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BeastX

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  1. This isn't a standard cube map. My cube faces are all on a single texture that's subdivided into an NxM grid. For each light, I render depth/shadow data to a viewport/cell on the grid instead of a unique FBO per face. This saves me FBO changes, texture units, and allows me to render multiple lights and shadows per pass. CLAMP_TO_EDGE won't work with the subdivided texture because not all edges are on the texture's border. Clamping UVs in the fragment shader, to not cross cell boundaries, behaves as I'd expect it to but doesn't fix the outline.
  2. For my generic forward renderer, to reduce passes, I've implemented spot and directional shadow mapping using a texture atlas that's subdivided to support several lights. I'm using that same texture to implement VSDCTs for point lights. This looks correct except that I have edges, borders, outlines around each sampled face edge. I've tried clamping my UVs, which shifts the shadow and just moves this "border" I've tried increasing the shadow view's FOV beyond 90, which only has a slight effect after 130 degrees but that is excessive and destroys depth map precision. I'd compare this to the seam issues with DPSMs, but I have several Any suggestions would be greatly appreciated.
  3. Quote:Original post by Numsgil Quote:Original post by BeastX You're provided with an extensive list of free resources in the contest forum, as well as the web, and any other resources you can find, make, or purchase. Why would you purchase assets for a little game competition like this? I looked through the asset links when the competition first started. I saw nothing particularly relevant (ie: ponies or crystals) or usable (there were some links to tilesets that were something like 8x8, which is, well, unusable :)) It's never just a contest! It's a blip on the radar, hosted by a globally viewed site, and resume filler. While a GDNet+ membership is free money, its dollar value doesn't compare to free hardware and software worth hundreds or thousands of dollars, as was the case with 4e4. 4e4 had prizes and visibility that represented a decent return on investment for winners.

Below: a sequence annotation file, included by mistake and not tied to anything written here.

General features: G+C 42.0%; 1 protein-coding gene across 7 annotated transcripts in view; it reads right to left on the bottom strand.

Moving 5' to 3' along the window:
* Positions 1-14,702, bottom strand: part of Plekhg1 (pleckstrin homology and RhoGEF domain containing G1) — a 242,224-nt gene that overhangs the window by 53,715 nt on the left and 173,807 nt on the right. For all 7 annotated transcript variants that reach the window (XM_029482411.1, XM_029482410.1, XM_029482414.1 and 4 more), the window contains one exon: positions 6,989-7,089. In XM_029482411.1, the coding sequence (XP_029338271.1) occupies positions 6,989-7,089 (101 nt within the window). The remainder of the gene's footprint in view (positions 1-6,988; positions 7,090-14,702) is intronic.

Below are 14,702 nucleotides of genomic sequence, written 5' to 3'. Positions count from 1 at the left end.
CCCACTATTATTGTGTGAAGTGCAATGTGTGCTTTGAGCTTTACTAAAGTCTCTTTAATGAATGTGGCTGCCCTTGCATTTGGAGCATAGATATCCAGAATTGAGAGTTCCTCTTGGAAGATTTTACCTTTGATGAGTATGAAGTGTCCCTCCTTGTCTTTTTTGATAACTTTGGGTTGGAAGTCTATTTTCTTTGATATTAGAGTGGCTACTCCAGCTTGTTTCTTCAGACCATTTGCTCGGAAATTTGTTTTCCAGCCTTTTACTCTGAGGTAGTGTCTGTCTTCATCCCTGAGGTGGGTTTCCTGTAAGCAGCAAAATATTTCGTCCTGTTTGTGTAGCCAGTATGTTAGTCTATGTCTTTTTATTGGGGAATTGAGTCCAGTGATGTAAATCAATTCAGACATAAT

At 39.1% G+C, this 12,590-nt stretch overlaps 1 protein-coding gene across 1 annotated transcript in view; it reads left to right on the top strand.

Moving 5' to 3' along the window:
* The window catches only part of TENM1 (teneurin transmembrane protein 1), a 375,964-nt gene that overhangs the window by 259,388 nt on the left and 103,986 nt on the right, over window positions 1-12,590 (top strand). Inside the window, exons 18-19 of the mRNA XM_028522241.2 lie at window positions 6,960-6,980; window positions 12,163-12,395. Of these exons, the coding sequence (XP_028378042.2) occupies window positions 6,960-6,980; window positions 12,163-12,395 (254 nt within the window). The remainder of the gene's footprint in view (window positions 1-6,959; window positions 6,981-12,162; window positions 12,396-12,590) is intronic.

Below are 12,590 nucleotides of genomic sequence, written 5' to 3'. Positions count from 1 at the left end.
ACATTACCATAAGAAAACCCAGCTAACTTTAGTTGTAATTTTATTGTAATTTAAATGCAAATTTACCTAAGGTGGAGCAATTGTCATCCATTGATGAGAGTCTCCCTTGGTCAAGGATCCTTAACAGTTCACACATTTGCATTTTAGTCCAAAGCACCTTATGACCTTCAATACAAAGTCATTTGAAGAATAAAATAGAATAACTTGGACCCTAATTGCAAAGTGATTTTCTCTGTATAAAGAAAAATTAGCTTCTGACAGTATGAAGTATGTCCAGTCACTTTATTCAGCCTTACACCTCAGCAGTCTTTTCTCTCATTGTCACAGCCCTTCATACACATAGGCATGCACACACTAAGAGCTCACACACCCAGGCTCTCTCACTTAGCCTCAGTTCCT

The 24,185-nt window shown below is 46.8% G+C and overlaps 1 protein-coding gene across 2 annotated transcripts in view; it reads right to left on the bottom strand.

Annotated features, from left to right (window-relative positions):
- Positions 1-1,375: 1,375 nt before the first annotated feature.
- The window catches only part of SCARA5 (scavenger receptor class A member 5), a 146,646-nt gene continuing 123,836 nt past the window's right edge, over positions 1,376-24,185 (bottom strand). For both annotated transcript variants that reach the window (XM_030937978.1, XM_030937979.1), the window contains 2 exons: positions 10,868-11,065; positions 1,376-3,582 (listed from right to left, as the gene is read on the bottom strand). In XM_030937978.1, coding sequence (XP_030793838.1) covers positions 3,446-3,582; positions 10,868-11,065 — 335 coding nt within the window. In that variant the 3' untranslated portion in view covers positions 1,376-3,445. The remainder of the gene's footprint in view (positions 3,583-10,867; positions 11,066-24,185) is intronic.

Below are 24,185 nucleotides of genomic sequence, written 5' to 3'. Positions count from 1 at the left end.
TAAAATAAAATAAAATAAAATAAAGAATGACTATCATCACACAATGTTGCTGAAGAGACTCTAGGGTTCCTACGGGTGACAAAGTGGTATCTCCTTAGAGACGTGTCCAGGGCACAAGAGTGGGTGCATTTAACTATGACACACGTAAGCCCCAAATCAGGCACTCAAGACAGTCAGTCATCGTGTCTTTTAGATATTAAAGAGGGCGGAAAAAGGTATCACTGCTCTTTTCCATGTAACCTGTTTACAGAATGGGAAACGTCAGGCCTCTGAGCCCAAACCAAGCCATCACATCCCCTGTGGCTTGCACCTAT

4. You're provided with an extensive list of free resources in the contest forum, as well as the web, and any other resources you can find, make, or purchase. I'll say the same thing about art that I do about the elements. As long as it comes together and is consistently stylized then you should be able to make a decent game. There are several great games that use hand drawn, pen, pencil, crayon, and other media to create simple, style. http://www.addictinggames.com/ http://www.addictinggames.com/theworldshardestgame.html http://www.addictinggames.com/shift2.html http://walaber.com/index.php?action=showitem&id=17 http://www.kloonigames.com/crayon/ http://www.youtube.com/watch?v=QsTqspnvAaI I can't find the pen and paper space invaders. Great stuff!
  5. I still say elements don't matter. If the contest had remained earth, fire, wind, and water would you just make a game with those elements as terrain or would you shoot for something like Avatar or Captain Planet? You decided what elements were good or bad based on your basic interpretation that tangible elements would simply be props. I say that you limited yourself by not making your potatoes be sentient, cannabilistic creatures, your platforms not red, ruby elevator shoes, your physics be the subject that an antogonizing, OCD professor studied, and so on.